WE EXPERIENCE NEW LIFE
The other thing that we see is someone who was outcasted in society, someone who was told they had to stay away from everyone. We have people like this today. All we have to do is drive down 7th street downtown, and we see the people the rest of society has cast out for one reason or another.
When have you experienced shame for a condition you have? When have you experienced rejection from people just because you were not like everyone else? When have you been told you weren’t good enough, so people withdrew themselves from you.
Something incredible about Jesus is, he did not just heal the condition of the person, he healed the state of their social status as well. Jesus’ healing was not only so the physical aspects of the person would be healed and whole, but Jesus also healed so people could experience wholeness as part of a community. He restored them to be able to be with society and not live on the fringes anymore.
JESUS BRINGS HEALING, WHOLENESS, AND RESTORATION TO MIND, BODY, AND RELATIONSHIPS.
Have you taken the time to seek Jesus, not just to fix our physical illnesses or injuries, but to restore our relationship with other people? So often, we get focused on praying about fixing and healing our bodies that we forget that Jesus is working to fix all of us and make us whole.
He is working to heal our physical bodies, our mental self, emotional self, and relationships. Jesus is concerned with the entire person. So, when we talk with people about praying for healing, let’s remember what Jesus did and focus on the bigger picture.
The physical healing is more about making us able to be part of society once again. Jesus is working in and through us to make us whole people, not just putting band-aids on injuries but healing us so we can be healed mentally, emotionally, and relationally with ourselves, others and HIM.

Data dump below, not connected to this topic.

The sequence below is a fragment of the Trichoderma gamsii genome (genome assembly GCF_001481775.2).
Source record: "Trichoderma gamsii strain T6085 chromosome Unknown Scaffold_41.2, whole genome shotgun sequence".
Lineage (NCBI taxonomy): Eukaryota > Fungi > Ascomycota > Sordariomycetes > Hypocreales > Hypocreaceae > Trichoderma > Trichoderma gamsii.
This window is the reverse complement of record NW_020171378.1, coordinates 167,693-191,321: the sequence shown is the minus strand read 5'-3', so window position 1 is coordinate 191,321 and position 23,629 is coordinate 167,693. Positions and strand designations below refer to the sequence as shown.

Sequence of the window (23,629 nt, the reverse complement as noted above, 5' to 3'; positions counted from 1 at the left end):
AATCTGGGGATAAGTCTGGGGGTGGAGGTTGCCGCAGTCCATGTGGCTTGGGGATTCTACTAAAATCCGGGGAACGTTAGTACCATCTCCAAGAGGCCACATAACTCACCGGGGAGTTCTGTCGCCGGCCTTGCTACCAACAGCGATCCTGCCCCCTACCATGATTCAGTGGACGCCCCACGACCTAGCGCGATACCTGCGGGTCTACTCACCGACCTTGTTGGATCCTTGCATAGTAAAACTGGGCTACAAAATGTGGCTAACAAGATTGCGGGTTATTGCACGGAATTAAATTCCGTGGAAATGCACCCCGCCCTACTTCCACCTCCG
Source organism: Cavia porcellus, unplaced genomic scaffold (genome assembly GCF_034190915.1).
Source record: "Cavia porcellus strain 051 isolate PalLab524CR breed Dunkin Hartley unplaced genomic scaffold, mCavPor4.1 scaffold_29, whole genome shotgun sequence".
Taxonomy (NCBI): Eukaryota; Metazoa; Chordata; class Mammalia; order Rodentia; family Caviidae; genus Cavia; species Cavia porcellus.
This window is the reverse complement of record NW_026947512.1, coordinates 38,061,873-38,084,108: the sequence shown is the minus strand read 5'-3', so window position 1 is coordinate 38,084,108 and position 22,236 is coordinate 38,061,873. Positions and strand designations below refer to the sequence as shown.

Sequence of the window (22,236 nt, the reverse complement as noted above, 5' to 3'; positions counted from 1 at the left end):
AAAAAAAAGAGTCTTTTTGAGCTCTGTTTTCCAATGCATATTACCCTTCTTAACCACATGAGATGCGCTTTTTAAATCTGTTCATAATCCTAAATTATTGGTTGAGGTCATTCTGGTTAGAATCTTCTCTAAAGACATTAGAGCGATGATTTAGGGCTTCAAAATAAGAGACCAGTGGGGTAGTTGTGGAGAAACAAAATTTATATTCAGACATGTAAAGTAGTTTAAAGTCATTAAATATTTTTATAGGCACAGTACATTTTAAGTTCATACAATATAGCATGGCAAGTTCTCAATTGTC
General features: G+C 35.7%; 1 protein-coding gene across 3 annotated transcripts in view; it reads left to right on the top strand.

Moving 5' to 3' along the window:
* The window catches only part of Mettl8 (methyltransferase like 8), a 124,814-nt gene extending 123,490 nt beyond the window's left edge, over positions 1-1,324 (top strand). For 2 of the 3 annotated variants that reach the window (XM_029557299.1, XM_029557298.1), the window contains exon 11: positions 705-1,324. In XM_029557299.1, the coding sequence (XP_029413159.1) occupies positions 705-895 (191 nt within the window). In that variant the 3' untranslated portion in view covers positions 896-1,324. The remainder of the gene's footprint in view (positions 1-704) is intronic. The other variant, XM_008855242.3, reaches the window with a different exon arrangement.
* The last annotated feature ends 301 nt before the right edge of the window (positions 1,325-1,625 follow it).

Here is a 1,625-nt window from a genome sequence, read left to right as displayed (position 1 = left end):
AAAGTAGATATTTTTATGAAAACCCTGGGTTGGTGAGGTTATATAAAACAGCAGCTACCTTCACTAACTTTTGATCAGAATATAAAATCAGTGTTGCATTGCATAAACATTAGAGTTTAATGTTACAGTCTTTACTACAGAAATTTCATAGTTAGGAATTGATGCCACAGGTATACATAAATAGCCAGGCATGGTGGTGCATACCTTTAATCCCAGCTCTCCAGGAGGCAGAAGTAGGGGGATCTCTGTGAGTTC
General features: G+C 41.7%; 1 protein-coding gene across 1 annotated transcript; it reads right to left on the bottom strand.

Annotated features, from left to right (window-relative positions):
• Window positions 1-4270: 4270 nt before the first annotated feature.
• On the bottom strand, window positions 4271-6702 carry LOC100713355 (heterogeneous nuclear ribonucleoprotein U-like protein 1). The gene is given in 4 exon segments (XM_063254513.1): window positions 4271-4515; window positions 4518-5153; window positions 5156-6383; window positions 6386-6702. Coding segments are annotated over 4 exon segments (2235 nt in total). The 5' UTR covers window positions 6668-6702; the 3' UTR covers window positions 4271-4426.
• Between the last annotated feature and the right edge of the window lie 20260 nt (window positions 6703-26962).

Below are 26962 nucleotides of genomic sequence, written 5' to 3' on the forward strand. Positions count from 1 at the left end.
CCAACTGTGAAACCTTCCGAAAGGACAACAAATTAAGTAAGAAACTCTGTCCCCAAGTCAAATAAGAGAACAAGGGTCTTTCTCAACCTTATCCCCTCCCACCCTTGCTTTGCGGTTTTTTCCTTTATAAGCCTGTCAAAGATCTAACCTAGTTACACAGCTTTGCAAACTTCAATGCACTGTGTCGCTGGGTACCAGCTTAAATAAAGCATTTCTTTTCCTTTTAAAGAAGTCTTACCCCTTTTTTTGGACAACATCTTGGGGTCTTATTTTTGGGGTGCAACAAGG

Notice another aspect of Jesus’ healing ministry that we need to pay attention to:
JESUS OFFERS FORGIVENESS
Remember that we are so messed up by sin and the enslavement to the power of sin and temptations that we need to hear and understand GOD FORGIVES YOU.
God is not in the business of making us feel guilty about anything we have done wrong. He is not interested in continually reminding us of our failures. God is interested in healing us from the inside out with the power of forgiveness driven by his great love for you…and me.
Guilt and shame weigh us down. When we do wrong, we remember, and our minds are tortured because we relive the tapes of our sin over and over again. We do this with other people. Just look at the news, newspaper, Facebook, or any other social media. We love to remind people of the ways they have messed up constantly, yet we don’t like it when people point our sin out.
Jesus brings forgiveness, which brings peace to our lives so we can share this peace, grace, and mercy to others. We get to be part of building the Kingdom of Heaven with every step we take, every word we speak and every time we encounter another person, in person or online.